Defense Secretary Leon Panetta announced last week the main outlines of the Pentagon’s 2013 budget that will implement the $487 billion reduction in spending eventuated by spending limits in the law passed by Congress last summer. Secretary Panetta’s budget represents a sensible set of choices in an environment of budget constraint likely to be of extended duration. Unfortunately, the budget does not constitute a program that carries out the law: DOD has produced a budget that cannot be implemented should any reductions beyond the 2013 topline occur. As Secretary Panetta himself has said, not only the budget choices, but the entire strategy collapses with any further cuts.
Panetta essentially flipped his predecessor’s priorities, accepting risk in the near-term to preserve procurement of systems considered central to long-term risk management (i.e., preserving our technological and innovation edge as China rises). The programmatic choices consist of three main elements: decreasing the size of the force, improving long-range strike capabilities and relying on them to carry the burden of combat, and shifting to special operations the mission of training friendly forces.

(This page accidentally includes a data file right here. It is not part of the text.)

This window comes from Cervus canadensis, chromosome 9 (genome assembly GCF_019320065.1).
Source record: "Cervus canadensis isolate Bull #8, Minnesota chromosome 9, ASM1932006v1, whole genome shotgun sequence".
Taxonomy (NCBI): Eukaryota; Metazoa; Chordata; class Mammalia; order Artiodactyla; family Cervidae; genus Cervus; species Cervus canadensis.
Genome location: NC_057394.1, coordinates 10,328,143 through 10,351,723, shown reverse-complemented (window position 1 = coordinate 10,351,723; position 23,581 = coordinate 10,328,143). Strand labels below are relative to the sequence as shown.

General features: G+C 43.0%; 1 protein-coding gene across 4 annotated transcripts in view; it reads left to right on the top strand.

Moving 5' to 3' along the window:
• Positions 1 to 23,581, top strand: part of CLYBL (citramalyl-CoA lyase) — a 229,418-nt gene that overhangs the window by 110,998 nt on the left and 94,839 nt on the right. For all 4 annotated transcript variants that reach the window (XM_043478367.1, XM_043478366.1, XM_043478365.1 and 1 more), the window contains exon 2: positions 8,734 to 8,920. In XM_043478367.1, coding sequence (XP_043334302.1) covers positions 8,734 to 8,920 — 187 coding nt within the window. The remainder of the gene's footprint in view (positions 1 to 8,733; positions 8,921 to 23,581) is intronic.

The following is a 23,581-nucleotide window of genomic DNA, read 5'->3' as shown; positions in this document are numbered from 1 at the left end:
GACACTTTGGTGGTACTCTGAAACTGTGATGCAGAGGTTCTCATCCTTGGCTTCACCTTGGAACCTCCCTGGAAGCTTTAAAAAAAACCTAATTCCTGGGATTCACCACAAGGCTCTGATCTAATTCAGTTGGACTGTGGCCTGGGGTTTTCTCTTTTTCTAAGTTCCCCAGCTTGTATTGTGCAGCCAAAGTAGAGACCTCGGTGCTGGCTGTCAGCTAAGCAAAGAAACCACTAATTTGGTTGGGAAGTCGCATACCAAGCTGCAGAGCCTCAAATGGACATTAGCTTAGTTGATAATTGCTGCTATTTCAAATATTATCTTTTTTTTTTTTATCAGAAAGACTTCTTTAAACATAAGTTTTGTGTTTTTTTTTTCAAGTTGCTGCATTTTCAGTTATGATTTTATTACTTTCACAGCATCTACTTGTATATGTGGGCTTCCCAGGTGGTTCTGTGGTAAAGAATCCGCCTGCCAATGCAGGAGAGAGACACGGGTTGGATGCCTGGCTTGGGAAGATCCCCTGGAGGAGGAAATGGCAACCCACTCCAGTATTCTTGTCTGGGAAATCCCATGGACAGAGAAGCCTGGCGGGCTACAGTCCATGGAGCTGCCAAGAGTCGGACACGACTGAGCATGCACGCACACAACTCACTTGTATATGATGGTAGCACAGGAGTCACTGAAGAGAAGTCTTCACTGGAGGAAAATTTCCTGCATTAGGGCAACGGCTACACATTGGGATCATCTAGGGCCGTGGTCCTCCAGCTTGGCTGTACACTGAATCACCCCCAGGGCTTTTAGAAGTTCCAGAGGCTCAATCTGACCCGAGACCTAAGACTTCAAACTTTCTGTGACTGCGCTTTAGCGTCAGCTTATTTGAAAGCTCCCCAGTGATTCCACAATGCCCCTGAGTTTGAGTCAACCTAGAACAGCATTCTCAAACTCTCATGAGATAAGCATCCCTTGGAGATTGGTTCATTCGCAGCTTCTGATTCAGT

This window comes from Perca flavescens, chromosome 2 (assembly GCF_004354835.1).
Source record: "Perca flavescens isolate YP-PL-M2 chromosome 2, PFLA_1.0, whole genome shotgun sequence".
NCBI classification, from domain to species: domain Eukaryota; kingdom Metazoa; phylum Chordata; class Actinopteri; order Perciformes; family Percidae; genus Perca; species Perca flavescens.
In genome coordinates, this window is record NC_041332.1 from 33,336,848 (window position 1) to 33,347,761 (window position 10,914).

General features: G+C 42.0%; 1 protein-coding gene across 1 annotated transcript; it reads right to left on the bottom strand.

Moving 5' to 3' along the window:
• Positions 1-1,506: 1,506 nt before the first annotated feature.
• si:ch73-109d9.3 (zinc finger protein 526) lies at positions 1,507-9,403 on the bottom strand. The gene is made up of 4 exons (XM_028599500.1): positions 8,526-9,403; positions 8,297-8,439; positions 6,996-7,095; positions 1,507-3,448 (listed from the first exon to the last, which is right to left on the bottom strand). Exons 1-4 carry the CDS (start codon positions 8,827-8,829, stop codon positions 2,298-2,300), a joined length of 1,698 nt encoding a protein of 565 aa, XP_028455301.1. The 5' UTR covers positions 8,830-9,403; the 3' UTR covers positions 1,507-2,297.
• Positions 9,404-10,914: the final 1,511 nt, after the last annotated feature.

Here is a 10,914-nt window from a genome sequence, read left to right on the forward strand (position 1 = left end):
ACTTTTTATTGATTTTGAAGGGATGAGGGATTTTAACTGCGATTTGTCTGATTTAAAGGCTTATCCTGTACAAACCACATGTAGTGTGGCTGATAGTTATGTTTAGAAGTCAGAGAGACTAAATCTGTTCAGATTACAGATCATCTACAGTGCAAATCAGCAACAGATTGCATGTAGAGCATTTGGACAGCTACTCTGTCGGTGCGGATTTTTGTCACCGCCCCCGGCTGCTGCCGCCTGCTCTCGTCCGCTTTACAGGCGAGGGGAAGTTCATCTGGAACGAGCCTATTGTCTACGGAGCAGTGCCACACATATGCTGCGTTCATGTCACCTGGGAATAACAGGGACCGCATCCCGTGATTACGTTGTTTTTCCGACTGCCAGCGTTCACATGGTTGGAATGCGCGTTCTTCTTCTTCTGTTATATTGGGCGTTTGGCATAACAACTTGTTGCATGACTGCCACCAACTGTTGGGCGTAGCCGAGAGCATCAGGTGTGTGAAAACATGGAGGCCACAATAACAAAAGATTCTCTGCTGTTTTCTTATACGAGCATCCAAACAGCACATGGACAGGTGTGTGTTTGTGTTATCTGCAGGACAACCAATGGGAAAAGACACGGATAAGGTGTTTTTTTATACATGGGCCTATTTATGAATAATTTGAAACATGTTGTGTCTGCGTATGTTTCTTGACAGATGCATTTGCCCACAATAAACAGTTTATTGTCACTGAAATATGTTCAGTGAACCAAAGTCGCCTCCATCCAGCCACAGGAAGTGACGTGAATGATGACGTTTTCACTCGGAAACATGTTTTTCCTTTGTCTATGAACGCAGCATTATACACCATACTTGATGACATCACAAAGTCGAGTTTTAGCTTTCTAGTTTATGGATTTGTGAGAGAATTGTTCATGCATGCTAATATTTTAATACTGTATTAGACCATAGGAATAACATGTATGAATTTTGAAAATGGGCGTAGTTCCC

However, DOD’s plans contain several elements unlikely to survive contact with reality. First, as the Pentagon not only admits but trumpets, this strategic guidance is unexecutable if further defense cuts occur. On what possible basis does Secretary Panetta believe the law outlining sequestration cuts of an additional $600-800 billion to national security will not be enacted? Congress passed the Budget Control Act by large margins (269-161 in the House, 74-26 in the Senate). The Select Committee proved incapable of reaching a deal that would prevent sequestration. The president has threatened to veto any changes to the distribution of sequestration cuts in the existing law. Secretary Panetta himself has supported the president’s veto threat. Where is the basis for believing the law will not come into effect?